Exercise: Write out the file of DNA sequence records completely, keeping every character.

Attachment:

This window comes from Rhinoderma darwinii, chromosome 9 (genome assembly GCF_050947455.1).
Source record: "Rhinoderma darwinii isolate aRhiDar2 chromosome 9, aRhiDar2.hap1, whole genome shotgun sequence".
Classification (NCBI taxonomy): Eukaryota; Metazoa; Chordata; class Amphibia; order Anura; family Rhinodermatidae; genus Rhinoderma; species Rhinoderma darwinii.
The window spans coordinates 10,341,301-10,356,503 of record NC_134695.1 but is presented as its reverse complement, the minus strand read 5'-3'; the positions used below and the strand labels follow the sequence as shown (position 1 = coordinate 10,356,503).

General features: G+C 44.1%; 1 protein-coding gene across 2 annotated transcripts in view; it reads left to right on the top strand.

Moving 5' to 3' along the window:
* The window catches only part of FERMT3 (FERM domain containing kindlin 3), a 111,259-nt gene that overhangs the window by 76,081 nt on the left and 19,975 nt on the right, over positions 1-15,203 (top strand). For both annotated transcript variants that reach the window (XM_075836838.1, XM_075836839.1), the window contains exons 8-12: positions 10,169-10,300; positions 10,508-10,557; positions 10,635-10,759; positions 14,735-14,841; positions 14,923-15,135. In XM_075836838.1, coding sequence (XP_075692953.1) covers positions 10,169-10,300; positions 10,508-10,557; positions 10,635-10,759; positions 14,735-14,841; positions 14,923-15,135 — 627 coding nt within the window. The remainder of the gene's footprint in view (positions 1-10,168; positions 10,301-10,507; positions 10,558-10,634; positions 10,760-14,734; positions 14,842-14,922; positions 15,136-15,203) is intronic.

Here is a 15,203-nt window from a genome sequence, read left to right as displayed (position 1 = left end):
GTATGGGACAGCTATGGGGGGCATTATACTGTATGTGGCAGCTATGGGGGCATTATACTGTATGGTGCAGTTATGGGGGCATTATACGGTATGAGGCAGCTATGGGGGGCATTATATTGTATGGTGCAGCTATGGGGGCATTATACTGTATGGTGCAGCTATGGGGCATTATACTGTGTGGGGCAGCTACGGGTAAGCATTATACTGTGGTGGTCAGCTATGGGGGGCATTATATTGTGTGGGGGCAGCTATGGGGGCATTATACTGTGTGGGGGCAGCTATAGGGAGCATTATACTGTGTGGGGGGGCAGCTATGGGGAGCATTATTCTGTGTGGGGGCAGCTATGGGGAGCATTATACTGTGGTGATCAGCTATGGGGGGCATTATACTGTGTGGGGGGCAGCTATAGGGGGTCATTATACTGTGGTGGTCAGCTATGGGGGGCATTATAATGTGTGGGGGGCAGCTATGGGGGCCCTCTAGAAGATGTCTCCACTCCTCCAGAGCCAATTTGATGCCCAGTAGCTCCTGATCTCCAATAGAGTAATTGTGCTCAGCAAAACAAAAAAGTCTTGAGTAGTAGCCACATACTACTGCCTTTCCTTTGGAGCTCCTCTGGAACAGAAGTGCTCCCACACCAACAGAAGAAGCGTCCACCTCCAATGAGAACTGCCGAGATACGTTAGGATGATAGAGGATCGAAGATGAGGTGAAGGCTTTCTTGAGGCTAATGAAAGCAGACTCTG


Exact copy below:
This window comes from Rhinoderma darwinii, chromosome 9 (genome assembly GCF_050947455.1).
Source record: "Rhinoderma darwinii isolate aRhiDar2 chromosome 9, aRhiDar2.hap1, whole genome shotgun sequence".
Classification (NCBI taxonomy): Eukaryota; Metazoa; Chordata; class Amphibia; order Anura; family Rhinodermatidae; genus Rhinoderma; species Rhinoderma darwinii.
The window spans coordinates 10,341,301-10,356,503 of record NC_134695.1 but is presented as its reverse complement, the minus strand read 5'-3'; the positions used below and the strand labels follow the sequence as shown (position 1 = coordinate 10,356,503).

General features: G+C 44.1%; 1 protein-coding gene across 2 annotated transcripts in view; it reads left to right on the top strand.

Moving 5' to 3' along the window:
* The window catches only part of FERMT3 (FERM domain containing kindlin 3), a 111,259-nt gene that overhangs the window by 76,081 nt on the left and 19,975 nt on the right, over positions 1-15,203 (top strand). For both annotated transcript variants that reach the window (XM_075836838.1, XM_075836839.1), the window contains exons 8-12: positions 10,169-10,300; positions 10,508-10,557; positions 10,635-10,759; positions 14,735-14,841; positions 14,923-15,135. In XM_075836838.1, coding sequence (XP_075692953.1) covers positions 10,169-10,300; positions 10,508-10,557; positions 10,635-10,759; positions 14,735-14,841; positions 14,923-15,135 — 627 coding nt within the window. The remainder of the gene's footprint in view (positions 1-10,168; positions 10,301-10,507; positions 10,558-10,634; positions 10,760-14,734; positions 14,842-14,922; positions 15,136-15,203) is intronic.

Here is a 15,203-nt window from a genome sequence, read left to right as displayed (position 1 = left end):
GTATGGGACAGCTATGGGGGGCATTATACTGTATGTGGCAGCTATGGGGGCATTATACTGTATGGTGCAGTTATGGGGGCATTATACGGTATGAGGCAGCTATGGGGGGCATTATATTGTATGGTGCAGCTATGGGGGCATTATACTGTATGGTGCAGCTATGGGGCATTATACTGTGTGGGGCAGCTACGGGTAAGCATTATACTGTGGTGGTCAGCTATGGGGGGCATTATATTGTGTGGGGGCAGCTATGGGGGCATTATACTGTGTGGGGGCAGCTATAGGGAGCATTATACTGTGTGGGGGGGCAGCTATGGGGAGCATTATTCTGTGTGGGGGCAGCTATGGGGAGCATTATACTGTGGTGATCAGCTATGGGGGGCATTATACTGTGTGGGGGGCAGCTATAGGGGGTCATTATACTGTGGTGGTCAGCTATGGGGGGCATTATAATGTGTGGGGGGCAGCTATGGGGGCCCTCTAGAAGATGTCTCCACTCCTCCAGAGCCAATTTGATGCCCAGTAGCTCCTGATCTCCAATAGAGTAATTGTGCTCAGCAAAACAAAAAAGTCTTGAGTAGTAGCCACATACTACTGCCTTTCCTTTGGAGCTCCTCTGGAACAGAAGTGCTCCCACACCAACAGAAGAAGCGTCCACCTCCAATGAGAACTGCCGAGATACGTTAGGATGATAGAGGATCGAAGATGAGGTGAAGGCTTTCTTGAGGCTAATGAAAGCAGACTCTG